Even though meal plans are mandatory for freshmen living on-campus, many still don’t know how they work.
Known as the 60-40 meal plan, 60 percent of the cost goes to Dining Services and the other 40 percent goes is available to purchase food that’s sold at 40 percent of it’s normal price.
Currently, the plan comes in two versions. Plan A is $1,780 per semester and Plan B is $2,460 per semester.
The 60 percent of the cost that goes to Dining Services is used to cover labor, supplies, maintenance, and utilities for the dining hall. Any of the remaining 40 percent that isn’t used by the end of the semester goes back to the students.
For the 2020-2021 year, meal plans will be changing. There will be three plans offered: Plan A at $1,835 per semester, Plan B at $2,185 per semester, and Plan C at $2,535 per semester. The new intermediate plan between the highest and lowest options comes from complaints about the current Plan A being too little to spend and the current Plan B being too much.
This additional plan has yet to be approved by the SIUE Board of Trustees. If it isn’t approved, students who purchase Plan B for the upcoming semester will instead receive Plan A.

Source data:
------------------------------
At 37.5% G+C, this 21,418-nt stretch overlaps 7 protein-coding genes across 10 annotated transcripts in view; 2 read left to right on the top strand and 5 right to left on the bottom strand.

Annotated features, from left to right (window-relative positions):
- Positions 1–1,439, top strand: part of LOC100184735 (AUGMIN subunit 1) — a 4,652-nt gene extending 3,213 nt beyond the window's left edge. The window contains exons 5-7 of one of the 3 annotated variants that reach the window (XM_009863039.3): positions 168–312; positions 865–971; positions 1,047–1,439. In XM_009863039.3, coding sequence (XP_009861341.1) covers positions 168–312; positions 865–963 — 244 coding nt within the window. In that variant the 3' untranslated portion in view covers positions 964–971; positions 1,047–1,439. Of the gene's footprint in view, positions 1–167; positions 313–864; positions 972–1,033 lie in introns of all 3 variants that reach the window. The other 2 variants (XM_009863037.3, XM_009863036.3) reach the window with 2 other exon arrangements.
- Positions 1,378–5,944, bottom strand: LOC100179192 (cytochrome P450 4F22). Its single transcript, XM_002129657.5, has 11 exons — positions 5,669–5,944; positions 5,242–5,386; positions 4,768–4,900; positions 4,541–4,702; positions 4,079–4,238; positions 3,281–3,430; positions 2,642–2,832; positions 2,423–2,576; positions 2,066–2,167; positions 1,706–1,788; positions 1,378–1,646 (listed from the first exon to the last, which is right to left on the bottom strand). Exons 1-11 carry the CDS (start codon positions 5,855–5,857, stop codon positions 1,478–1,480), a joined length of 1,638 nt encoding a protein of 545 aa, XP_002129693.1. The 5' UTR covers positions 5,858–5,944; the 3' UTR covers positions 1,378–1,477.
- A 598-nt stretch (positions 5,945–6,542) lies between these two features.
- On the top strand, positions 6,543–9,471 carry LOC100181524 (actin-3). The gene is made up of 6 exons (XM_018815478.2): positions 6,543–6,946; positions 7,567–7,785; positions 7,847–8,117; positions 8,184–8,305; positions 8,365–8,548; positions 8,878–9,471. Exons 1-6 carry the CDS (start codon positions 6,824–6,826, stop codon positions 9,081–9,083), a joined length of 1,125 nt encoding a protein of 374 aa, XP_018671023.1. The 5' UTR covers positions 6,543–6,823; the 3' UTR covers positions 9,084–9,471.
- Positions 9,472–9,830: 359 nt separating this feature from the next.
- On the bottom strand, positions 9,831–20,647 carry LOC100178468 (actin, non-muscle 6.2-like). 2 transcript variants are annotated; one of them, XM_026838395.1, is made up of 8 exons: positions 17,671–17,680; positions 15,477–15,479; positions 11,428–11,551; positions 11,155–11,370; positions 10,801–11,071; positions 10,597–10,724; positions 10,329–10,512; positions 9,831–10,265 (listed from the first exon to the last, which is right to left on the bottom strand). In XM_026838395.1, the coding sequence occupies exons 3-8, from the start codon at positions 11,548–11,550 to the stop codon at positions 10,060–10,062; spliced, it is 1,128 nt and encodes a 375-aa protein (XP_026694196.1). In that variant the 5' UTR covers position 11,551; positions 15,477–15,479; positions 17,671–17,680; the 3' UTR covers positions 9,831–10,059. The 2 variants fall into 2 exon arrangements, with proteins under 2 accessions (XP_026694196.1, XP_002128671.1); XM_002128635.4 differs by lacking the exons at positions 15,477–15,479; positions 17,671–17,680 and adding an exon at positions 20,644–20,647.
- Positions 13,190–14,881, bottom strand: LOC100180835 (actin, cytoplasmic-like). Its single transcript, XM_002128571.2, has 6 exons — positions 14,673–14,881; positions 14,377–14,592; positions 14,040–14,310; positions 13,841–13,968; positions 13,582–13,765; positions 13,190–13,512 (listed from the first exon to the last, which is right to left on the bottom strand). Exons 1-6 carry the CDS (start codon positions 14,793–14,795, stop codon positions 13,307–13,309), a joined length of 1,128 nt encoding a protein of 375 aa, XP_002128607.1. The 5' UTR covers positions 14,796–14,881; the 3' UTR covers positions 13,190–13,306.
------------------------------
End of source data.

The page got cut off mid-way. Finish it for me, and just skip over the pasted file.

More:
According to Christy McDougal, accountant for the Morris University Center Business Office, students used to not get their money back at the end of the semester until Jim McDermott, former Business Manager of the Morris University Center, designed the current plan. McDougal said it was a more reasonable structure.
“If a student made a decision to want to go off campus with friends or go home, they still recoup the cost of the food, but Dining Services was able to keep the 60 percent because they were here, they prepared the food, they had the food waiting for the student, and they had the labor,” McDougal said.
The current plan has been criticized as misleading. While the food is discounted at 40 percent of the original price, students are still paying for the rest of it up front with the 60 percent of their plan that goes to the school. Others are upset to be forced into a meal plan at all.
Freshman German major Ethan Anderson, of Springfield, Illinois, is one of the students upset about the plan. He said the discount seems good but can be detrimental.
“It’s nice thinking you get a discount of course, but when you don’t actually get the discount, we have to pay all the extra money up front and take out extra loans and that’s not really a good thing,” Anderson said.
On the other side, freshman undeclared major Andrew Sorenson, of Springfield, Illinois, said he appreciates the plan for its convenience.
“I like having it,” Sorenson said. “I mean, obviously I’m going to have to pay all the money back eventually anyways, but it’s nice getting to come here and get good food for what is essentially cheaper than I normally would without the meal plan.”
Freshman elementary education major Nicole Obert, of Quincy, Illinois, also appreciates the plan. She said any flaws don’t bother her.
“I think it’s fine. It’s just like when you’re getting it you don’t even think about it. You just see that nice discount,” Obert said.
Students who want to learn more about Dining Services can check out their website.